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January 02, 2021

2020 CAREGiver of the Year

Written By: Brian Lahm for Home Instead of Mount Airy
Rebecca Michaels Mount Airy CGOY 2020 Picture

CAREGiver of the Year Rebecca Builds Trust, Takes the Lead, Shares Her Heart

CAREGiver of the Year Rebecca Michaels will never forget a night shift several years ago with a Home Instead® hospice client. Everything seemed OK until the client suddenly clutched Rebecca’s hand tightly and asked her to sing “Hallelujah” with him. In a few minutes, the client was almost screaming the words. Rebecca knew the client had not received pain medication during her shift, perhaps because there was no anticipation he’d need it.

As the episode continued, Rebecca took the lead as the client’s advocate. She asked the client’s wife to summon their son, who lived nearby and told the two of them, “He’s in pain and has started to hallucinate.” Rebecca asked the son to call the hospice nurse, who at first did not want to dispense pain medication. Rebecca implored the hospice nurse, saying, “He’s hurting. He needs help now.” While admitting she was running on adrenaline, Rebecca said: “In any situation, I don’t stop until a client gets what he or she needs. It seemed like a night of hell for this client, and the nurse had to leave to get the pain medicine. With the son’s permission, the client finally received a first and then second dose of pain medication and went to sleep.”

The client passed away quietly the next day. “I don’t think he could die until he had found peace. He was the sweetest man, a dear man who’d been a fire chief in a nearby town. The bottom line was, I could not bear to watch him suffer,” said Rebecca, who lives Home Instead’s guiding principles of “Build Trust, Take the Lead and Share Your Heart.”

For Rebecca, the situation was an affirmation that she’d made a difference. “What I did mattered. I had helped someone and his family. I’m closing in my 10th year with Home Instead, and I still feel strongly about what I do, my purpose in life. Someone is out there who needs help, and I can make a difference. I feel confident of my abilities,” Rebecca said.

Rebecca had gained that confidence before coming to Home Instead of Mount Airy in October 2012. From July 2010 to May 2011, while working as a private-duty caregiver, she helped take care of a 73-year-old family friend who had a fast-progressing form of amyotrophic lateral sclerosis, also known as Lou Gehrig’s disease. The task seemed daunting.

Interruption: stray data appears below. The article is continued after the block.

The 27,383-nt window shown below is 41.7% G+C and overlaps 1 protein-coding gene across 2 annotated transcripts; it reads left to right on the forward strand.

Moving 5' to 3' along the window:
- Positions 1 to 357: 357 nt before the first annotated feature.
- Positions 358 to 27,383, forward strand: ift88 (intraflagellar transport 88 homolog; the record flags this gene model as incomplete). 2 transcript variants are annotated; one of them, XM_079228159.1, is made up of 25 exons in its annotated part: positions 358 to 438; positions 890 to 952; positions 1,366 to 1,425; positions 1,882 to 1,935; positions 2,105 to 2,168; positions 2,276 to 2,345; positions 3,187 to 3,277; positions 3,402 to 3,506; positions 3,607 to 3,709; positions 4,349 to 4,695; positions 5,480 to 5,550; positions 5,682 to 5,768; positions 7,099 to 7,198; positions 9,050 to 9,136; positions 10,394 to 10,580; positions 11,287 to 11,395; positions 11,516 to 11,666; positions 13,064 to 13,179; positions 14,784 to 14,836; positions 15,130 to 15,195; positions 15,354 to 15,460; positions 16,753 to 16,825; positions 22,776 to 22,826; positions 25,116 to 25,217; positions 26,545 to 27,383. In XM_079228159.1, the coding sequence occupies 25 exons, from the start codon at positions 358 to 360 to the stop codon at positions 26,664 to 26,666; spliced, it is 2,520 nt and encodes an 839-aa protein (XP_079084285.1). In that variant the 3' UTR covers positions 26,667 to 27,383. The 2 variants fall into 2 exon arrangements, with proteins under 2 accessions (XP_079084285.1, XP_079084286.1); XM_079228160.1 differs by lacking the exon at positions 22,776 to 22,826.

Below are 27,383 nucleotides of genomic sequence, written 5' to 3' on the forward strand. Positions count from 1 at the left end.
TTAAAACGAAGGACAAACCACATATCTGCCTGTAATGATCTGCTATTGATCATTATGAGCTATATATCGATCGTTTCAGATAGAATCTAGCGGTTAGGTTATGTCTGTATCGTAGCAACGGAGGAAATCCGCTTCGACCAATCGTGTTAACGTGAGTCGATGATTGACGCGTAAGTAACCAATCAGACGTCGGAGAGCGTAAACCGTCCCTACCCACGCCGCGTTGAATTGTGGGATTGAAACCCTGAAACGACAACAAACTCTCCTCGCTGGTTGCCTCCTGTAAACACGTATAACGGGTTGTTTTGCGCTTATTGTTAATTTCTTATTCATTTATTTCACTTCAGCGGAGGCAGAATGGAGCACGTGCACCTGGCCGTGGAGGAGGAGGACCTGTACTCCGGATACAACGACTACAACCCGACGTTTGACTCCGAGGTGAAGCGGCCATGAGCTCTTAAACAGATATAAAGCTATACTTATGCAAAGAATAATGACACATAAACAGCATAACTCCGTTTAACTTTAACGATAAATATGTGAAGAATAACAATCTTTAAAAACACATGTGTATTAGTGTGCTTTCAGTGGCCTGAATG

“Getting my arms around her care was quite a process where I learned a lot. There were such things as feeding tubes and methods of providing medication. I did the CNA things. She was so supportive of me learning. I am grateful for her allowing me to be a part of her care,” Rebecca said. “I picked up lots of self-worth and self-confidence. I was terrified at first. One day, she was struggling . . .  I thought, ‘She won’t die on my watch.’ I got it under control.”

Rebecca’s entire life has been about helping people. When she was young, Rebecca loved babies. By the time she was 12 years old, she was babysitting. Rebecca recalled: “I never dated. I babysat on the weekends. I was happiest when I was babysitting. I have fond memories of babysitting. I thought I’d be a teacher when I started college. For some reason that I cannot explain now, I veered off and went into psychology.”

Rebecca’s first job after college was working with developmentally disabled adults. She called it eye-opening and sometimes sad. “I was so young and inexperienced, and I didn’t understand. I tried to do that job to get somewhere else. I became a clinical caseworker and went on to get my master’s degree. I found myself burned out with that career path, though. I did not know where else to go, but I knew I needed to switch gears. I became a full-time live-in nanny. I had a wonderful family for five years, and later I was with another family for two years.”